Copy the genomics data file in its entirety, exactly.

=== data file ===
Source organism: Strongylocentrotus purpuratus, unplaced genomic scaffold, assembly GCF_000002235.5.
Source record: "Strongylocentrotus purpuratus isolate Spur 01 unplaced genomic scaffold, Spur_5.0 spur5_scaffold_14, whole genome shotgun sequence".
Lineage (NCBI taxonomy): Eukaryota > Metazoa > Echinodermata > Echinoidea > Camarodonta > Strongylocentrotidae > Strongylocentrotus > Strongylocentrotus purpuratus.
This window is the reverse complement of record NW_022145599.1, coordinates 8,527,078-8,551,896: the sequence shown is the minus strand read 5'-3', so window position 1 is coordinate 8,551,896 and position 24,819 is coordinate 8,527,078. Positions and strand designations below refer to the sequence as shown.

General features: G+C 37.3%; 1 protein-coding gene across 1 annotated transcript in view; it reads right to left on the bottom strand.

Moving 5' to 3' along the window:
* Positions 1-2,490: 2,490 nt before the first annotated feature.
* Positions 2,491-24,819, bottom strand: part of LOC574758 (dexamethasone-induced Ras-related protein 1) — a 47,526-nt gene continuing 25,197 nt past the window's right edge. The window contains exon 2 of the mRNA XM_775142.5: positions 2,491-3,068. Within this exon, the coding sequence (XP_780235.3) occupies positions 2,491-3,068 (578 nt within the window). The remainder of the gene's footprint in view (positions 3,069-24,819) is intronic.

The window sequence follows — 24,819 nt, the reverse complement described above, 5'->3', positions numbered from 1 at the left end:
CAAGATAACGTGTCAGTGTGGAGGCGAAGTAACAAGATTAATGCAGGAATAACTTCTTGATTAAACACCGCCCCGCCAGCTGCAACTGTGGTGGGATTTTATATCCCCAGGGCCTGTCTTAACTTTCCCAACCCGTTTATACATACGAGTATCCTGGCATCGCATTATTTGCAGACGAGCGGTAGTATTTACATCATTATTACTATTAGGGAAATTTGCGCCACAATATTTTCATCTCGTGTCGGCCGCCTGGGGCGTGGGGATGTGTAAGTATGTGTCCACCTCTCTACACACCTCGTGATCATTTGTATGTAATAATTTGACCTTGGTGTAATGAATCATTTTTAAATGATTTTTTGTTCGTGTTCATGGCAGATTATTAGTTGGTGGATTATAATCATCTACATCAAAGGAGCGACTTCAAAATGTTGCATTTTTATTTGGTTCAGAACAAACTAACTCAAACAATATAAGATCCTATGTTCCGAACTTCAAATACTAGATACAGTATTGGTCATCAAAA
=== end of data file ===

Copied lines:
Source organism: Strongylocentrotus purpuratus, unplaced genomic scaffold, assembly GCF_000002235.5.
Source record: "Strongylocentrotus purpuratus isolate Spur 01 unplaced genomic scaffold, Spur_5.0 spur5_scaffold_14, whole genome shotgun sequence".
Lineage (NCBI taxonomy): Eukaryota > Metazoa > Echinodermata > Echinoidea > Camarodonta > Strongylocentrotidae > Strongylocentrotus > Strongylocentrotus purpuratus.
This window is the reverse complement of record NW_022145599.1, coordinates 8,527,078-8,551,896: the sequence shown is the minus strand read 5'-3', so window position 1 is coordinate 8,551,896 and position 24,819 is coordinate 8,527,078. Positions and strand designations below refer to the sequence as shown.

General features: G+C 37.3%; 1 protein-coding gene across 1 annotated transcript in view; it reads right to left on the bottom strand.

Moving 5' to 3' along the window:
* Positions 1-2,490: 2,490 nt before the first annotated feature.
* Positions 2,491-24,819, bottom strand: part of LOC574758 (dexamethasone-induced Ras-related protein 1) — a 47,526-nt gene continuing 25,197 nt past the window's right edge. The window contains exon 2 of the mRNA XM_775142.5: positions 2,491-3,068. Within this exon, the coding sequence (XP_780235.3) occupies positions 2,491-3,068 (578 nt within the window). The remainder of the gene's footprint in view (positions 3,069-24,819) is intronic.

The window sequence follows — 24,819 nt, the reverse complement described above, 5'->3', positions numbered from 1 at the left end:
CAAGATAACGTGTCAGTGTGGAGGCGAAGTAACAAGATTAATGCAGGAATAACTTCTTGATTAAACACCGCCCCGCCAGCTGCAACTGTGGTGGGATTTTATATCCCCAGGGCCTGTCTTAACTTTCCCAACCCGTTTATACATACGAGTATCCTGGCATCGCATTATTTGCAGACGAGCGGTAGTATTTACATCATTATTACTATTAGGGAAATTTGCGCCACAATATTTTCATCTCGTGTCGGCCGCCTGGGGCGTGGGGATGTGTAAGTATGTGTCCACCTCTCTACACACCTCGTGATCATTTGTATGTAATAATTTGACCTTGGTGTAATGAATCATTTTTAAATGATTTTTTGTTCGTGTTCATGGCAGATTATTAGTTGGTGGATTATAATCATCTACATCAAAGGAGCGACTTCAAAATGTTGCATTTTTATTTGGTTCAGAACAAACTAACTCAAACAATATAAGATCCTATGTTCCGAACTTCAAATACTAGATACAGTATTGGTCATCAAAA